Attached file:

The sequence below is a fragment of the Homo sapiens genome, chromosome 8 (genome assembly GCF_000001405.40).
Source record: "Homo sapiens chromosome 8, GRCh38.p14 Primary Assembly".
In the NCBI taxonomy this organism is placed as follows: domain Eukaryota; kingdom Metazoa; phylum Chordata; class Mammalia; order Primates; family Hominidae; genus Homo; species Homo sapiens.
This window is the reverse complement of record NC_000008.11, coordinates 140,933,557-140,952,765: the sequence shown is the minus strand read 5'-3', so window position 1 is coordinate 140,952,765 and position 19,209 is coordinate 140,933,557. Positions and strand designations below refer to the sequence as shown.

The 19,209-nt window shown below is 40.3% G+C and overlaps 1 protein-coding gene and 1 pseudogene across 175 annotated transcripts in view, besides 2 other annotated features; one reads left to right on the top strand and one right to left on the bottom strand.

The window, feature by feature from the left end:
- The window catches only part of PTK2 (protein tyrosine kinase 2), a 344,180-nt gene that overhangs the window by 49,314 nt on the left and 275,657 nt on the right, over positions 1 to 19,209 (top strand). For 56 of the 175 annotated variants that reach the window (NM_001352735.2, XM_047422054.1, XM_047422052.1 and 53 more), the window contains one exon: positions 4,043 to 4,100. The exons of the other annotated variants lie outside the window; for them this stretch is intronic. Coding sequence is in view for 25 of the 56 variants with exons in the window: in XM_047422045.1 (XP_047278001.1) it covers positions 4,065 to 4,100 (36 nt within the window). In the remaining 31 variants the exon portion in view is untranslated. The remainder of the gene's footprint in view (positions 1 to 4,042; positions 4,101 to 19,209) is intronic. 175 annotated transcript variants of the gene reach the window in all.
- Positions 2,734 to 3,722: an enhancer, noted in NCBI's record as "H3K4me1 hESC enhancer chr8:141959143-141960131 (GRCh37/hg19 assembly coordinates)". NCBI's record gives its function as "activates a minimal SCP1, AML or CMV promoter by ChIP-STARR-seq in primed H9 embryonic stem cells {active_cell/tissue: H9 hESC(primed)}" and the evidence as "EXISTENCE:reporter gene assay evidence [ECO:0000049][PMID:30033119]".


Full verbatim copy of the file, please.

The sequence below is a fragment of the Homo sapiens genome, chromosome 8 (genome assembly GCF_000001405.40).
Source record: "Homo sapiens chromosome 8, GRCh38.p14 Primary Assembly".
In the NCBI taxonomy this organism is placed as follows: domain Eukaryota; kingdom Metazoa; phylum Chordata; class Mammalia; order Primates; family Hominidae; genus Homo; species Homo sapiens.
This window is the reverse complement of record NC_000008.11, coordinates 140,933,557-140,952,765: the sequence shown is the minus strand read 5'-3', so window position 1 is coordinate 140,952,765 and position 19,209 is coordinate 140,933,557. Positions and strand designations below refer to the sequence as shown.

The 19,209-nt window shown below is 40.3% G+C and overlaps 1 protein-coding gene and 1 pseudogene across 175 annotated transcripts in view, besides 2 other annotated features; one reads left to right on the top strand and one right to left on the bottom strand.

The window, feature by feature from the left end:
- The window catches only part of PTK2 (protein tyrosine kinase 2), a 344,180-nt gene that overhangs the window by 49,314 nt on the left and 275,657 nt on the right, over positions 1 to 19,209 (top strand). For 56 of the 175 annotated variants that reach the window (NM_001352735.2, XM_047422054.1, XM_047422052.1 and 53 more), the window contains one exon: positions 4,043 to 4,100. The exons of the other annotated variants lie outside the window; for them this stretch is intronic. Coding sequence is in view for 25 of the 56 variants with exons in the window: in XM_047422045.1 (XP_047278001.1) it covers positions 4,065 to 4,100 (36 nt within the window). In the remaining 31 variants the exon portion in view is untranslated. The remainder of the gene's footprint in view (positions 1 to 4,042; positions 4,101 to 19,209) is intronic. 175 annotated transcript variants of the gene reach the window in all.
- Positions 2,734 to 3,722: an enhancer, noted in NCBI's record as "H3K4me1 hESC enhancer chr8:141959143-141960131 (GRCh37/hg19 assembly coordinates)". NCBI's record gives its function as "activates a minimal SCP1, AML or CMV promoter by ChIP-STARR-seq in primed H9 embryonic stem cells {active_cell/tissue: H9 hESC(primed)}" and the evidence as "EXISTENCE:reporter gene assay evidence [ECO:0000049][PMID:30033119]".